Learn how to rotate the user coordinate system twice, once using the object options and again about the Y axis prior to drawing a cross-sectional circle. Learn how to extrude this circle to act as the bicycle down tube.
- [Instructor] Let's turn our attention now to this tube in red, which extends from the bracket that we just modeled, all the way up here to where the seat post goes and slips inside of it. So I'm going to orbit around and get a different view of this. And let's just take a look at that. So this seat tube is at some angle with respect to the user coordinate system. So the access tripod that I'm moving around lines up with the UCS icon down here in the corner.
Can you see that? It always does. So what I'd like to do now is change the UCS so that it lines up with the geometry here that we're trying to model. So I'll type UCS enter, and then I'll use the convenient object option right here. And then I'll just click on this red object right there. And that reorients the UCS so that it's parallel to this geometry. And that will make things easier for us. Now if I draw a circle right now, that circle will be on the XY plane, so it's on the same plane as the rest of this two-dimensional information.
What I want to do is get a circle that's rotated so that it will act as a cross section for this tube. So to do that, I need to move the UCS one more time. In particular in this case, I need to rotate it around the green axis, so I'll type UCS enter, and then I'll click on the Y axis right here. And then the default in angled brackets here is 90, so I just need to press enter and it will rotate that 90 degrees around the Y axis.
Now the red green plane is in a different orientation as compared to where it was before. If I draw a circle now, it will have the correct orientation for this tube. However, if I orbit, you'll see that that tube is not-- That circle, rather, is not in the right location yet. So I'm going to delete that. In order to get that circle in the correct location, we need to use object snap. So I'll type CI for circle.
I'll hold down the shift key and right click to open up the object snap menu, and I'll choose nearest. And then I'll click at some arbitrary point along this purple center line to specify the center of the circle. And then I need to specify the radius over here perpendicular to this red edge. So that circle should be in the correct location. Now following my strategy of modeling half of the bicycle, what we should do is cut this circle in half, so I'll draw a line from this quadrant or intersection point to the opposite one over here, and then I'll use the two-dimensional trim command.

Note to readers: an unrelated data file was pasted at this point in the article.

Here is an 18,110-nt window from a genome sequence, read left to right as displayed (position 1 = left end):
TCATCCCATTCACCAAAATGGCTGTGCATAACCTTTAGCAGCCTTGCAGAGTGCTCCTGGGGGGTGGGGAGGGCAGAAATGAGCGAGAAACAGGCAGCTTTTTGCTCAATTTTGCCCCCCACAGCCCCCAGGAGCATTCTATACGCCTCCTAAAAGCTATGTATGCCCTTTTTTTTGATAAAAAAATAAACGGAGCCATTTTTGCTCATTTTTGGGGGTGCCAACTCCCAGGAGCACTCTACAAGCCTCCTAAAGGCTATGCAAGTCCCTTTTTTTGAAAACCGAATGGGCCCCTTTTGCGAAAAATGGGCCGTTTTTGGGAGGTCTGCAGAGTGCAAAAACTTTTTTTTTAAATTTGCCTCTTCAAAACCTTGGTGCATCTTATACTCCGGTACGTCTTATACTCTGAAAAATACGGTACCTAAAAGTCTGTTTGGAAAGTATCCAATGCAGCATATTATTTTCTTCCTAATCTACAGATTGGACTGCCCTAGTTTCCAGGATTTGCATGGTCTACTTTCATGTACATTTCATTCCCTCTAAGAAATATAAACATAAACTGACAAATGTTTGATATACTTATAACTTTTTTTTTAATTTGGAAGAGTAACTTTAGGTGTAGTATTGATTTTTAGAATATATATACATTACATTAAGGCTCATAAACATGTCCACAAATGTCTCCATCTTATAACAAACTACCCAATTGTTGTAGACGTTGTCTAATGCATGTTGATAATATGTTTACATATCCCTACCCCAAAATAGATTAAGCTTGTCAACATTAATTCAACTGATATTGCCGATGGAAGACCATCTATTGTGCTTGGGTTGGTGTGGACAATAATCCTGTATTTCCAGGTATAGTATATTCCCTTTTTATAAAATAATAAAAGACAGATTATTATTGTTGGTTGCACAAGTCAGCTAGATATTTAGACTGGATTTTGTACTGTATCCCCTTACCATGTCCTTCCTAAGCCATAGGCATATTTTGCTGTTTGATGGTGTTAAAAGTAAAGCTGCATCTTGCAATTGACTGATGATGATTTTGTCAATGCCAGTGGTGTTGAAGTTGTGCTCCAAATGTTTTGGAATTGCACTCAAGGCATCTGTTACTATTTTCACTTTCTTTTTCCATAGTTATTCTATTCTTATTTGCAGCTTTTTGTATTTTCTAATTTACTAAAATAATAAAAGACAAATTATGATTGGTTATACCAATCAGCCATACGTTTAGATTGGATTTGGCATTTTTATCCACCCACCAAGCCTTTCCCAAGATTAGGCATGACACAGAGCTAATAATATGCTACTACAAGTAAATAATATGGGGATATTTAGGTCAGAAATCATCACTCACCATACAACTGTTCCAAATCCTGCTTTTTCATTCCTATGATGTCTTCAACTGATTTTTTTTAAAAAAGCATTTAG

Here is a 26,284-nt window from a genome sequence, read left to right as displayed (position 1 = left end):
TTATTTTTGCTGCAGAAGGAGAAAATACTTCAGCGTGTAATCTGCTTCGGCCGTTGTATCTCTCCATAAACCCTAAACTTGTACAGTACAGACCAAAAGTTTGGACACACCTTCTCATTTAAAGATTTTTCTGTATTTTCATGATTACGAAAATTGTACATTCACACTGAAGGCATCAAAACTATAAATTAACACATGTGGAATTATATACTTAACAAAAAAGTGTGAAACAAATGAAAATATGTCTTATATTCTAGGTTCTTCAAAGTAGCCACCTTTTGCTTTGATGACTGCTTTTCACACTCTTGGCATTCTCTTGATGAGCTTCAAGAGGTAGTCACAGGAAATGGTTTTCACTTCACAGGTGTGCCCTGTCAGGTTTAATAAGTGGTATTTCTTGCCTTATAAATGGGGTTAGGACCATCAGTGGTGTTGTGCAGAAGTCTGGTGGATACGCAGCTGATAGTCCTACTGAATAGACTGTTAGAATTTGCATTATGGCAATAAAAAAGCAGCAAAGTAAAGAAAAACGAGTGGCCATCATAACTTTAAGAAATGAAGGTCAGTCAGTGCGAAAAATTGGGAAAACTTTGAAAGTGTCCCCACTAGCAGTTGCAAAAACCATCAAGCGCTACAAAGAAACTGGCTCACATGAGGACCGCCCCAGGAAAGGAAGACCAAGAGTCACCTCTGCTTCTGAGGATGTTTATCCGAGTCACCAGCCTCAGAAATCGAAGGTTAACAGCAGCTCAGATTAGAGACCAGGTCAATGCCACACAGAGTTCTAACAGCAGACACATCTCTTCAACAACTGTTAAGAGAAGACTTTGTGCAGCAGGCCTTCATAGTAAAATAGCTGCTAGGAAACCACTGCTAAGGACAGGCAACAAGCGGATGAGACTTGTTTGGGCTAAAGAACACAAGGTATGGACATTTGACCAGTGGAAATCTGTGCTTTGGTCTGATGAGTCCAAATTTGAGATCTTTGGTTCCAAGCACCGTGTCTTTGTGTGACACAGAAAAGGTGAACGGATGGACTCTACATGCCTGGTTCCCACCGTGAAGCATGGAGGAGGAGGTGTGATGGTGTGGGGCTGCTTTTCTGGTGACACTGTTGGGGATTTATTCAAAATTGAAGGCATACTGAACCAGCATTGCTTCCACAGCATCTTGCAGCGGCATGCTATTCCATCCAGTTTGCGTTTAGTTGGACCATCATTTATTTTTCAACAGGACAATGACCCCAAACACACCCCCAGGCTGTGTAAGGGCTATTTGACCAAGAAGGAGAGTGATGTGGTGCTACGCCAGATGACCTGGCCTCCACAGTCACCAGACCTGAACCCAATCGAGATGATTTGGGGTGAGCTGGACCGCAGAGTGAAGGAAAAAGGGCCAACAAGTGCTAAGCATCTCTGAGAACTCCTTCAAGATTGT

That's TR enter for trim. I'll select this line as the cutting edge, enter, and then click on the lower part of the circle to trim it, enter. I actually don't need this line, so I'm going to click on that to select it and press the delete key to get rid of that. Now I want to move this circle back so that it's beyond the bracket element. To do so, I'll use the move tool, M, select this, enter, and start moving it, and I need to make sure that I have either ortho or puller tracking mode on.
Either one will do, I'll use ortho, and that allows me to move this orthogonally along this direction. I'll just move that well beyond the bracket like that. Because we used ortho, we can rest assured that it's in the same parallel position. So now I will go ahead and extrude that as a surface. I'll click on that, enter, and I'm going to extrude that all the way over here, and snap it right there.
And then, let's just come over here, take a look at this, I'm going to use the 3D surface trim command up here. It just says trim on the icon, but the actual command is surf trim, and then it says select surfaces or regions to trim. I want to trim this surface, enter. Now it says select cutting, curves, surfaces or regions. That would be this element, enter.
And now it says select area to trim, and what you do is you click on the side of the object that you want to trim, either this side or the other side. I'll click on this side to trim that away, and then press enter to end the command. So we're left with a tube that is trimmed by and terminates at the bracket. And then this here is currently on the 3D frame layer, and it doesn't really need to be. This is more of a profile that should be on a 2D layer, so I'm going to select that, and I'll type PR to open the properties window, and I'll change the layer to the 2D frame layer like that.
That way we can maintain a copy of that for the future, but we can easily toggle it off when we want to view the 3D model by itself later on.
- Establishing a layer convention and property filters
- Extracting isolines
- Trimming and extruding surfaces
- Lofting cross sections
- Sculpting watertight surfaces into solids
- Sweeping and sculpting
- Revolving boundaries to create surfaces
- Welding objects together with Fillet Edge
- Rebuilding NURBS surfaces
- Offsetting a surface